New Look at Fighter Turned Writer

Original article located at, December 03, 2021, by Peter McDermott

Michael Collins and Richard Mulcahy didn’t quite handpick the men they sent out in early 1918 to organize the Irish Volunteers. It was a self-selected few like Ernie O’Malley who were willing to work fulltime for the cause. But the 20-year-old Dubliner, who’d dropped out of medical school at UCD and left the pro-establishment household led by his civil servant father, had little experience in things military or indeed of life generally.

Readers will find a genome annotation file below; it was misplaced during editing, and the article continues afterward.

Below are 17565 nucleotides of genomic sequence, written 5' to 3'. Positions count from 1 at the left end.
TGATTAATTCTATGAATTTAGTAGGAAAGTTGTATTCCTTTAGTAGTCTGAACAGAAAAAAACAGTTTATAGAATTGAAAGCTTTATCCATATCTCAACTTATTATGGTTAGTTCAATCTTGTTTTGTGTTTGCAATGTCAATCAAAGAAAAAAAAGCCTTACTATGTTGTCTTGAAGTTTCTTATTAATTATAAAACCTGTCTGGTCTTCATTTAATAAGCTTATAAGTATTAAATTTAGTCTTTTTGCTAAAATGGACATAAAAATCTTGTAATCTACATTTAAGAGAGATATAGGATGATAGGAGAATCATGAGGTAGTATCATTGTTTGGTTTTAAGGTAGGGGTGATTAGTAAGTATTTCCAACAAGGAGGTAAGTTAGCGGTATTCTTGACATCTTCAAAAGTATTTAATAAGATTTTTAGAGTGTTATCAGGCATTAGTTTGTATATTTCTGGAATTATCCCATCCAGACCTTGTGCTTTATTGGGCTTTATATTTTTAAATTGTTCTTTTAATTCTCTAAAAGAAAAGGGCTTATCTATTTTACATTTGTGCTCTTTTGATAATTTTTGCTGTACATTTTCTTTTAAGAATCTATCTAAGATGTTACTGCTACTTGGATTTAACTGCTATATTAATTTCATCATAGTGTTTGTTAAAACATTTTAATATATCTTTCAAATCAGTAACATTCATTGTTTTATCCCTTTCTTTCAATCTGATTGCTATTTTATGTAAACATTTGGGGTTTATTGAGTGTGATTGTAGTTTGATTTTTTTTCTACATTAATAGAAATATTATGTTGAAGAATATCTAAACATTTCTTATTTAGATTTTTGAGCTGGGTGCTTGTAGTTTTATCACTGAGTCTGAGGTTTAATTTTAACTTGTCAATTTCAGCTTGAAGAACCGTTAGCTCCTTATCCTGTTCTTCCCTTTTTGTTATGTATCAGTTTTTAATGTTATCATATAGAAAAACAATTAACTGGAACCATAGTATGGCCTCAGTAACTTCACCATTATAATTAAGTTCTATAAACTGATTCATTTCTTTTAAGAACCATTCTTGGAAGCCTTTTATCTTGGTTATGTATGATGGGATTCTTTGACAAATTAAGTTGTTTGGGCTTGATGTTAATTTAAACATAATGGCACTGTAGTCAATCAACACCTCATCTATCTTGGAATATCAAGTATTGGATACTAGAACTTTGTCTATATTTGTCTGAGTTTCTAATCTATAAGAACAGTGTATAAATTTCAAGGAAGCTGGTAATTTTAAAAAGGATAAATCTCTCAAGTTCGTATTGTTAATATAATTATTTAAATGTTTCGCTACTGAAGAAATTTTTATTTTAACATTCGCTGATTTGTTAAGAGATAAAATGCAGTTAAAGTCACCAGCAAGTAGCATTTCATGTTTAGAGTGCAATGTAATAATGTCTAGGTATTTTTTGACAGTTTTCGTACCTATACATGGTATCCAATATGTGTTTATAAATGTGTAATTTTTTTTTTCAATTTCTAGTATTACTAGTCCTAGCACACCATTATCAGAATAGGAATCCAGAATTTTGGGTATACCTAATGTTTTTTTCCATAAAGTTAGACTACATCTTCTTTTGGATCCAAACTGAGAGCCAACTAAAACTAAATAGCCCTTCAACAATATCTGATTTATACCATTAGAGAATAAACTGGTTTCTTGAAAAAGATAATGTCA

In their new biography of him, Harry F. Martin and Cormac O’Malley outline Ernie’s other limitations, “He lacked the natural social affability and relaxed humor that would make it easy to communicate with men in counties with different accents and local loyalties. He was bookish and had recently been a university boy in Dublin, which did not go down well in the countryside. Ernie himself admitted he was a perfectionist, who was impatient with anyone who didn’t give military training their complete focus, follow specific instructions, or complete assigned functions on time. These were not qualities natural to rural men with little formal education – who may have spent many hours that day working at their small businesses, farms or in local creameries.”

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